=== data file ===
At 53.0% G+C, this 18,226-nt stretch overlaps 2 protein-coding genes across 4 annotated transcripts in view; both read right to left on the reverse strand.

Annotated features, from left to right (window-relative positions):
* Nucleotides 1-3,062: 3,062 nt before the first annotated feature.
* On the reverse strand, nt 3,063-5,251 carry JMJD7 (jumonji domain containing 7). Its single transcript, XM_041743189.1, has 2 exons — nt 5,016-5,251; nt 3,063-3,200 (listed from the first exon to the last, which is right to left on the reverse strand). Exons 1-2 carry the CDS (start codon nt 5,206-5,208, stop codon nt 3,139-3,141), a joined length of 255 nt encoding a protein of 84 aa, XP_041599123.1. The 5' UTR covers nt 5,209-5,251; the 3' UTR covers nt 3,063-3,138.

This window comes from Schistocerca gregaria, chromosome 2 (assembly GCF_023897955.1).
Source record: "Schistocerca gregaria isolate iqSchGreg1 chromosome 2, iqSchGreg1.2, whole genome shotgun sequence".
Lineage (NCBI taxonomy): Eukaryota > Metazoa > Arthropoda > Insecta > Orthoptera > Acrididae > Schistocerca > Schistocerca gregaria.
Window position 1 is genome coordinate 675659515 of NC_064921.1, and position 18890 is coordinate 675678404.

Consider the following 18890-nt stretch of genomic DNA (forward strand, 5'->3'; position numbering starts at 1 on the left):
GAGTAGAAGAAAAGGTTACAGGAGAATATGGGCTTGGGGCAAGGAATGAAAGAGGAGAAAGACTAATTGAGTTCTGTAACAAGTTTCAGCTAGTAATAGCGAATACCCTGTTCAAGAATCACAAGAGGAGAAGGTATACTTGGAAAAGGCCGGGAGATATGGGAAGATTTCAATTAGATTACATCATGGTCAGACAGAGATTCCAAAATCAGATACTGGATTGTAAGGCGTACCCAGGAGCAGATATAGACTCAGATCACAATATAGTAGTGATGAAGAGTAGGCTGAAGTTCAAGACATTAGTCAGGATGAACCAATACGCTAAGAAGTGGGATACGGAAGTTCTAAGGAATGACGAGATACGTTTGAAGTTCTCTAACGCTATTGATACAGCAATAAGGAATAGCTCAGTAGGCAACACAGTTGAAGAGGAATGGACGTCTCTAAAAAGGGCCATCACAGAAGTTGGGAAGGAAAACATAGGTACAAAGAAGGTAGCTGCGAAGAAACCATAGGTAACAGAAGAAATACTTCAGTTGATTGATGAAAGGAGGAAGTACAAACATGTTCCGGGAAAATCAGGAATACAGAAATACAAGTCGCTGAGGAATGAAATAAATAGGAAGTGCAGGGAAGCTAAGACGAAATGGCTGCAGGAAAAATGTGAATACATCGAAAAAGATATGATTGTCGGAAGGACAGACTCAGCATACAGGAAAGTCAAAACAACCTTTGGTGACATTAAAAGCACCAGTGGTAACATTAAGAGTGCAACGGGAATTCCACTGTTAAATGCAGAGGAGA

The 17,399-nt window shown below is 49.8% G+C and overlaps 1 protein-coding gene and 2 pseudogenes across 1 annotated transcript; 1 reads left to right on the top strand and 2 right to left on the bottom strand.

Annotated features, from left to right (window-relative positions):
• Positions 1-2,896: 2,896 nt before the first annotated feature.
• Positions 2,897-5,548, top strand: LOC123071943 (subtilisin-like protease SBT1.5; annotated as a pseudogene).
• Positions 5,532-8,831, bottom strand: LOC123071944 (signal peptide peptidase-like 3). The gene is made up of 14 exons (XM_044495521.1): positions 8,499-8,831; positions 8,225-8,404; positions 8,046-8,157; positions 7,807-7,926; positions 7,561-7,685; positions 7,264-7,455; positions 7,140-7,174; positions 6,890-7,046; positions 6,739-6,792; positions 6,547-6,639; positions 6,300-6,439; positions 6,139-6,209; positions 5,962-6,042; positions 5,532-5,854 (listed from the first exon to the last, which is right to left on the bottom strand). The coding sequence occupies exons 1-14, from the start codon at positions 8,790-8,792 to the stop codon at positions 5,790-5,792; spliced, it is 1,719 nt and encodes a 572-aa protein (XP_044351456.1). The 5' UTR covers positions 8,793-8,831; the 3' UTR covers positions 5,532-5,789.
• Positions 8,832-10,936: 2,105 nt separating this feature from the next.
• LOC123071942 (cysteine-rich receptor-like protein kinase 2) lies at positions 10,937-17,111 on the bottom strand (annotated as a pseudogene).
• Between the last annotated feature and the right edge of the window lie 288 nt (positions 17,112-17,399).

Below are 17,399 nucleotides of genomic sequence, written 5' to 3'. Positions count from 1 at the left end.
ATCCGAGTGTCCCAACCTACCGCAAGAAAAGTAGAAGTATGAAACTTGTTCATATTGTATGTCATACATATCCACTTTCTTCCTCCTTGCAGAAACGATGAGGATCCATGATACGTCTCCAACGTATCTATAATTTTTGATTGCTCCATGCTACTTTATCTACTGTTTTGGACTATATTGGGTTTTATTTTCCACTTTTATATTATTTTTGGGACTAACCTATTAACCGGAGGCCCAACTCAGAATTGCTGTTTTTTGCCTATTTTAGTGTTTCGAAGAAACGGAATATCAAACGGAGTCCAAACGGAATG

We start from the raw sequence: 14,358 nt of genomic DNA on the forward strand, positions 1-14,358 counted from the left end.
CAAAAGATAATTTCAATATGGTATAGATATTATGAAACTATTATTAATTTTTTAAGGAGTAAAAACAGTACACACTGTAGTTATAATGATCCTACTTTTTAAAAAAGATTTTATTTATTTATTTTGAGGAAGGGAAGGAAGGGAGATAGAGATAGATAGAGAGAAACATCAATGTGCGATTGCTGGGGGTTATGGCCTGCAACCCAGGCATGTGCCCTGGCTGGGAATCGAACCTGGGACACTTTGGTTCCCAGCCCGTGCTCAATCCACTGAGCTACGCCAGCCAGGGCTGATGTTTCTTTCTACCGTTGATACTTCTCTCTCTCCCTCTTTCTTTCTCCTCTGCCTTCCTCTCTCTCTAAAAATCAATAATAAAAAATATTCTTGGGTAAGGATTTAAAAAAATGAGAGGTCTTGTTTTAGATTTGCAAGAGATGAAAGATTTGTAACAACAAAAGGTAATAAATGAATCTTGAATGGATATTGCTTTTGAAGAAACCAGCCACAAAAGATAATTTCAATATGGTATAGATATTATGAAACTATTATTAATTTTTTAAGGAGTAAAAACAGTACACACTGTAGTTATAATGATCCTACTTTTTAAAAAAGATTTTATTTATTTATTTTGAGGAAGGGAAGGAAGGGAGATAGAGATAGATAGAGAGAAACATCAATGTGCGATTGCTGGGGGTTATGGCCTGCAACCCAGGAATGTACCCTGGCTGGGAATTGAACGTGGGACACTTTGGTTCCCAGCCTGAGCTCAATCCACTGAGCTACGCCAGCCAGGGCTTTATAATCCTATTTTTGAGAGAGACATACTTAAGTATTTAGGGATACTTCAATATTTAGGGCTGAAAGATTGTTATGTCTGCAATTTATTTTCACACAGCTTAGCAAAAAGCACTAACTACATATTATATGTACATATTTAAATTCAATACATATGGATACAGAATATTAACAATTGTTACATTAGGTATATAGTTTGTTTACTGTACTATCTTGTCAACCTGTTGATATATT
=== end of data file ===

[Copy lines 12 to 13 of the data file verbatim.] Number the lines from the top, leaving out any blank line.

Annotated features, from left to right (window-relative positions):
• Positions 1-2,896: 2,896 nt before the first annotated feature.